Lisa Stengel of Fort Lauderdale, Florida, weighs a halibut on Monday, July 12, 2021, at Coal Point Seafoods in Homer, Alaska, that she caught with a pole spear while free diving in Kachemak Bay. If verified, the 71.4-pound halibut would be the International Underwater Spearfishing Association world record for a Pacific halibut caught be a woman using a pole spear. (Photo by Michael Armstrong/Homer News)

Florida woman sets record for halibut caught with a pole spear.

Stengel speared big halibut while free diving in Kachemak Bay.

Lisa Stengel of Fort Lauderdale, Florida, weighs a halibut on Monday, July 12, 2021, at Coal Point Seafoods in Homer, Alaska, that she caught with a pole spear while free diving in Kachemak Bay. If verified, the 71.4-pound halibut would be the International Underwater Spearfishing Association world record for a Pacific halibut caught be a woman using a pole spear. (Photo by Michael Armstrong/Homer News)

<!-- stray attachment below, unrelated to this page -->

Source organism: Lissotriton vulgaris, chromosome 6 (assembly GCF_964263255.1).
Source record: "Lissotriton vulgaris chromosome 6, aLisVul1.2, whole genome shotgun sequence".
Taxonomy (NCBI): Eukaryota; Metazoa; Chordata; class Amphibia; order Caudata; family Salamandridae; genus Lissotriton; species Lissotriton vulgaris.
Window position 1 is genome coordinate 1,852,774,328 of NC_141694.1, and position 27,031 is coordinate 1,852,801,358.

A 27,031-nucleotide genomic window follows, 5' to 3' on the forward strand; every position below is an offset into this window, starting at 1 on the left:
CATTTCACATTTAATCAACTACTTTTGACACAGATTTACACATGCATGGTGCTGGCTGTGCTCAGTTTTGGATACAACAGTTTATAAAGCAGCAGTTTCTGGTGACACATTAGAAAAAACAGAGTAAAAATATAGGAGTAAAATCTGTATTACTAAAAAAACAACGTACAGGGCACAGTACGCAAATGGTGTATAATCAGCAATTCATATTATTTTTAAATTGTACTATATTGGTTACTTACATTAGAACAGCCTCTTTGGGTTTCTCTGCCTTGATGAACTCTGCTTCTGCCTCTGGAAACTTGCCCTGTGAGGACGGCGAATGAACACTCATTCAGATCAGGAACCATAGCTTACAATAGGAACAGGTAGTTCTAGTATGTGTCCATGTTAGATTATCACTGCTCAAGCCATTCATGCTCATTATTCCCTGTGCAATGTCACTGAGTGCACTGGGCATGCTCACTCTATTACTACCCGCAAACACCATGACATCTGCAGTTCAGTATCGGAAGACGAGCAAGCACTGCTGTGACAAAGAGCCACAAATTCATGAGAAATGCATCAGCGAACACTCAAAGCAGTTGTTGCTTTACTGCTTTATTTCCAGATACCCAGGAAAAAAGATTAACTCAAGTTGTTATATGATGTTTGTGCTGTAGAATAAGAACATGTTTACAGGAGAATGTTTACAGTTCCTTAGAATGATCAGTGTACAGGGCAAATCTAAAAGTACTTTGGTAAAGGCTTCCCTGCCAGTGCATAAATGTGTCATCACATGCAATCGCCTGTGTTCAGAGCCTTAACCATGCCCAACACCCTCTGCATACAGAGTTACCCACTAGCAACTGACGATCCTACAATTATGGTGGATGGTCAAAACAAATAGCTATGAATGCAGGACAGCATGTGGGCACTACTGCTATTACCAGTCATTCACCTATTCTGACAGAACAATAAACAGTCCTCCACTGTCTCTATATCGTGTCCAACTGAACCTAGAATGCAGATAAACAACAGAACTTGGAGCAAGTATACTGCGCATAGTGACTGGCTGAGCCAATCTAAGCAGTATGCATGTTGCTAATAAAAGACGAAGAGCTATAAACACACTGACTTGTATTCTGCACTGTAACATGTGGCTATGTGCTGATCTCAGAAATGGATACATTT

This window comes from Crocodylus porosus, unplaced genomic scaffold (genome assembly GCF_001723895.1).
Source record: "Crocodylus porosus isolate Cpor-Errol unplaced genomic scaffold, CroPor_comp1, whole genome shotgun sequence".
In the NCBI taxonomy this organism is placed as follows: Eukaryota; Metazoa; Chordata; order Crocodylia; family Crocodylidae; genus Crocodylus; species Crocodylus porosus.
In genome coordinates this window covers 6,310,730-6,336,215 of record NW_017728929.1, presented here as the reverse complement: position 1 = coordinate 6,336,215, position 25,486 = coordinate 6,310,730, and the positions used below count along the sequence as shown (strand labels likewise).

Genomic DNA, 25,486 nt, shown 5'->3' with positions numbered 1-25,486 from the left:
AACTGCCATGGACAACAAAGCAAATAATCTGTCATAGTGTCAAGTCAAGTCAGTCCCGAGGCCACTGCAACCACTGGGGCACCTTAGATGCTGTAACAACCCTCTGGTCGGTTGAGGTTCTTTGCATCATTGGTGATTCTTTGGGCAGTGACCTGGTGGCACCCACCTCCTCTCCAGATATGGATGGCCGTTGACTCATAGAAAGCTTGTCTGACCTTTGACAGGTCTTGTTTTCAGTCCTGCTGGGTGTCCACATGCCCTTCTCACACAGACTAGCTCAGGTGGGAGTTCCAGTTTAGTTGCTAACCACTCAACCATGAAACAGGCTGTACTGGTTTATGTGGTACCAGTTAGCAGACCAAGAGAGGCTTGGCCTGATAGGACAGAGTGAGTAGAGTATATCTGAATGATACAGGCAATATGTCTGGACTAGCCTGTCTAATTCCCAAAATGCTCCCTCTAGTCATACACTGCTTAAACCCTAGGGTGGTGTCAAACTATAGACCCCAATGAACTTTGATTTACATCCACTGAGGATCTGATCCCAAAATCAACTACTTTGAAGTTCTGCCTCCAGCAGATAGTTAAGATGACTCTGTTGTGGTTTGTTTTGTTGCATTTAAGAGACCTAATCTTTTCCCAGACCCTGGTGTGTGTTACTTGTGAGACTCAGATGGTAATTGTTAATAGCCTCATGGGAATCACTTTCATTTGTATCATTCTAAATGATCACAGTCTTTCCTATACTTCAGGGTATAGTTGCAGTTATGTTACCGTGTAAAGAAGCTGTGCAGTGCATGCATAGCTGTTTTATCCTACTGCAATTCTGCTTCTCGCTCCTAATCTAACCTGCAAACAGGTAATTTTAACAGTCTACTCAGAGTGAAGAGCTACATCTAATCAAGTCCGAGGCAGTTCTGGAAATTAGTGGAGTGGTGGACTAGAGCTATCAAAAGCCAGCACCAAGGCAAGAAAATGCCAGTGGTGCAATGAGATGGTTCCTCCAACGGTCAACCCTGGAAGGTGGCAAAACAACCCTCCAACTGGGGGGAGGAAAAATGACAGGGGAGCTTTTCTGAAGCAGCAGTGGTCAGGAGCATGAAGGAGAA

Colorful pinesap stems rise up, flower buds still pendant;  the plant lacks chlorophyll and depends on other plants for nutrition. (Courtesy Photo / Kathy Hocker)

On the Trails: No problem finding at least 3 interesting things on this trip

The sights and sounds on the Boy Scout/Crow Point Trail.

Colorful pinesap stems rise up, flower buds still pendant;  the plant lacks chlorophyll and depends on other plants for nutrition. (Courtesy Photo / Kathy Hocker)
Courtesy Photo / Ned Rozell 
The crest of summer warmth is near in Alaska. Many locales in the Last Frontier have their temperature peak in July.

Alaska Science Forum: The peak of summer warmth is near